added: 11 Aug 2011 // by: Music-News.com Newsdesk
The Kings of Leon documentary maker insists the band's family bond means there are 'more great albums' to come.
Stephen Mitchell directed Talihina Sky: The Story of Kings of Leon, which gave a behind-the-scenes look at life in the band comprising brothers Caleb, Nathan and Jared Followill and their cousin Matthew.
Earlier this month the band released a statement saying they were cancelling their US tour because Caleb was 'suffering from vocal issues and exhaustion'. Reports followed that he had been urged to enter rehab after he left the stage during a show in Dallas telling fans he was 'gonna vomit' and 'drink a beer'.
The band plan to resume the shows in Canada in September, and Stephen has spoken out in support of the rockers. He is confident they won't have any problems getting back on track after this drama.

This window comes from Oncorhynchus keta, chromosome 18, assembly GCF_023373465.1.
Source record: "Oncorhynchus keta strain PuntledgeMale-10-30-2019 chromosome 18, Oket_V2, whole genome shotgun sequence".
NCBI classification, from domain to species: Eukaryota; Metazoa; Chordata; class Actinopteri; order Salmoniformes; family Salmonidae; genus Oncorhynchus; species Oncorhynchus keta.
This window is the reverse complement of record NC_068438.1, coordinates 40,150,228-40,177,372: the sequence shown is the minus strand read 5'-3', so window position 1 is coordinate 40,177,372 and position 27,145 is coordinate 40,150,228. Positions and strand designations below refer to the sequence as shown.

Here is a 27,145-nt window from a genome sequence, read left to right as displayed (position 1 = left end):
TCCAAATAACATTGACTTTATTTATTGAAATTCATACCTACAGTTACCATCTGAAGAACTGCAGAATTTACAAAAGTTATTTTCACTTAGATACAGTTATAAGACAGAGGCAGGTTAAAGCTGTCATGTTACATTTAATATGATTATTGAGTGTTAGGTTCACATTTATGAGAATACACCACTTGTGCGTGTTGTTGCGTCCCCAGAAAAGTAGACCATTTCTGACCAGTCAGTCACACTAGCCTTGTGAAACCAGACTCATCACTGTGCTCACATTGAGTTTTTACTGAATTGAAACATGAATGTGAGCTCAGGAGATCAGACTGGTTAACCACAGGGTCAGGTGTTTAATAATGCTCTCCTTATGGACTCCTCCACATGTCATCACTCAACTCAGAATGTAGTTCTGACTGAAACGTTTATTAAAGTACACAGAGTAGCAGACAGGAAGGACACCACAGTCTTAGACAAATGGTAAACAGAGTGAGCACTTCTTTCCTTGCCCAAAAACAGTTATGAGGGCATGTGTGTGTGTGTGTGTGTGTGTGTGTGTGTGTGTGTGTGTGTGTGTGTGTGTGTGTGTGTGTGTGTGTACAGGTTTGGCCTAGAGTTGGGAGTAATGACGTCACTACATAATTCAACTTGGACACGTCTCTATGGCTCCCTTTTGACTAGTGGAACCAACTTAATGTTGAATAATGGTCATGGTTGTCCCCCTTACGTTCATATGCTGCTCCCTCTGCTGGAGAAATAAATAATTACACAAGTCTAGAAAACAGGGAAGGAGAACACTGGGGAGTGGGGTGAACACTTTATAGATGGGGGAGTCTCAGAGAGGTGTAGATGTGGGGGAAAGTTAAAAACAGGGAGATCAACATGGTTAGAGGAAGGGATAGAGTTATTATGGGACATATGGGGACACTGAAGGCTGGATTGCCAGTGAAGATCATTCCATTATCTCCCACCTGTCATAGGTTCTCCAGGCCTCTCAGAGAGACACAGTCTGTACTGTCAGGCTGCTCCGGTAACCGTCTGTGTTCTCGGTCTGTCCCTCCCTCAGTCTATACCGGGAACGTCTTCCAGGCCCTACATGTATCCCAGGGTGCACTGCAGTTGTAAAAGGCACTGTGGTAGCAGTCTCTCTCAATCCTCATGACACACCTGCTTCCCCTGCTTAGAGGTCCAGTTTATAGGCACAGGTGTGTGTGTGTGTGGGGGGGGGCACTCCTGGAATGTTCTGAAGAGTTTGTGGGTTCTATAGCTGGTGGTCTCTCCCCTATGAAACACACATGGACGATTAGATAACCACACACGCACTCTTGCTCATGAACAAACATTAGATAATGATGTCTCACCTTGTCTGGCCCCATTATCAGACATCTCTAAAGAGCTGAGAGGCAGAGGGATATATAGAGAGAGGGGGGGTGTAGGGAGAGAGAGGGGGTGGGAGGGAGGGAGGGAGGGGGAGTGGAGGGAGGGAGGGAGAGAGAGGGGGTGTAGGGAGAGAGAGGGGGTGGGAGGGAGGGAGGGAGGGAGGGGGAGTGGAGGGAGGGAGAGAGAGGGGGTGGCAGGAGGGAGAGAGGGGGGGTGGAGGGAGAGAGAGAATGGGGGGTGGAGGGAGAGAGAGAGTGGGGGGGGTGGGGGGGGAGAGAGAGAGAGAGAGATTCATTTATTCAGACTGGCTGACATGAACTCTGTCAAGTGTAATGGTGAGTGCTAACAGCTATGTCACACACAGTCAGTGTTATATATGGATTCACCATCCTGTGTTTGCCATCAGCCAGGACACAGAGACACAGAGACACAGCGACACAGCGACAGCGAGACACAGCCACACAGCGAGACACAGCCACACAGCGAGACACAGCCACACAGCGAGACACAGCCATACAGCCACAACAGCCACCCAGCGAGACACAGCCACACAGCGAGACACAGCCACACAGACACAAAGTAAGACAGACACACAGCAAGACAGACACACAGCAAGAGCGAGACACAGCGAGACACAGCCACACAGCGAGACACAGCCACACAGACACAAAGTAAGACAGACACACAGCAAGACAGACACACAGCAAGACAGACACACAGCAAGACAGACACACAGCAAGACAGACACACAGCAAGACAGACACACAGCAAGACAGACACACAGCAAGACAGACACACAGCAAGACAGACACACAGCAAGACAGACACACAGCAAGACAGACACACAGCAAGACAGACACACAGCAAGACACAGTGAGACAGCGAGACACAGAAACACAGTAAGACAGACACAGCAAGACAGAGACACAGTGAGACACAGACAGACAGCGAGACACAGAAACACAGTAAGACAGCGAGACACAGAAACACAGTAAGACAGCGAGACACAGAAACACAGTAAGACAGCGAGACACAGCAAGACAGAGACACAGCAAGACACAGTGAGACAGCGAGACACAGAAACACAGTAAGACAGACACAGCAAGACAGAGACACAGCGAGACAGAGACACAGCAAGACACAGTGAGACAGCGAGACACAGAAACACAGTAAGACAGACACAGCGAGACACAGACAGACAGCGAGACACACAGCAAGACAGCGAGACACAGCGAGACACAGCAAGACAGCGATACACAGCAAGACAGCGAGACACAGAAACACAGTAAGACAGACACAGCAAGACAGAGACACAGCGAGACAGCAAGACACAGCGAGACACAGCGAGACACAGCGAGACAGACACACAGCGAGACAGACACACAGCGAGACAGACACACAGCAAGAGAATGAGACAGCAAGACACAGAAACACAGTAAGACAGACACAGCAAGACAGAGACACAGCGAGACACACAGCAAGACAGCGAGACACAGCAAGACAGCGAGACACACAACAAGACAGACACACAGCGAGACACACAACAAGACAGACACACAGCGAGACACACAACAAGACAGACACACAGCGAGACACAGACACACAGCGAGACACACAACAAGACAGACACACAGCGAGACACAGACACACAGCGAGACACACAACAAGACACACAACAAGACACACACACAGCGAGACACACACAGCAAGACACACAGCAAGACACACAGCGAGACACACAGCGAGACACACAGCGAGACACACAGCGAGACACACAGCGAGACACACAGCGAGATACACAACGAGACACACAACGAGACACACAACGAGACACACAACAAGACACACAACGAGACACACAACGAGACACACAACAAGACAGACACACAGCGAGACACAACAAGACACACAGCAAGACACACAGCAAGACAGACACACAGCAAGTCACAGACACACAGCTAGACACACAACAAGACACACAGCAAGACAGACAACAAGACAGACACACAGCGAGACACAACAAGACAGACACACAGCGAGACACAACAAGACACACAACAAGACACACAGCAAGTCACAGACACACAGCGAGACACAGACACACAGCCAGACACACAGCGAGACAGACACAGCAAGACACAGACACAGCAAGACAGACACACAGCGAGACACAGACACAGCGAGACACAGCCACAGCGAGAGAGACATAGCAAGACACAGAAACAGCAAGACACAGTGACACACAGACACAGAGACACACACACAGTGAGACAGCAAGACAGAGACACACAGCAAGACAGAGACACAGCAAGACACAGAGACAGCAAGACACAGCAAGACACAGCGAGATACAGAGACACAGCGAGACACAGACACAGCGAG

"It's a fabric of the band, the roots of the band, they're family, and I think that's a reason that they've been able to find a common ground to stick together and make five albums over, what, eight-plus years?" he explained.
"That's really hard to do. There's not many bands making two albums, let alone five, during that time... they make the great music, but I believe in them and I think the family side of it will be the same reason we end up seeing more great shows and hearing more great albums from them in the future."
The documentary features one particular scene where Caleb doesn't attempt to hide his use of intoxicating substances. Stephen feels there was no harm in including that sequence in the documentary, as the movie was meant to be revealing.
"No, and for the record, I might have been more drunk and stoned than Caleb during that interview," he laughed when MTV Radio asked if he regretted keeping the scene in the film.
"That was a night he and I sat down, actually it was during the Only By the Night sessions, and after working in the studio all day, he said, 'I want you to come over to the house and let's sit down.' ... I think it was an amazing conversation, and I think there's a lot of the film that, looking back, [I] have regrets about showing this or doing that. We made our decisions a while ago and we're sticking to them and living with them.'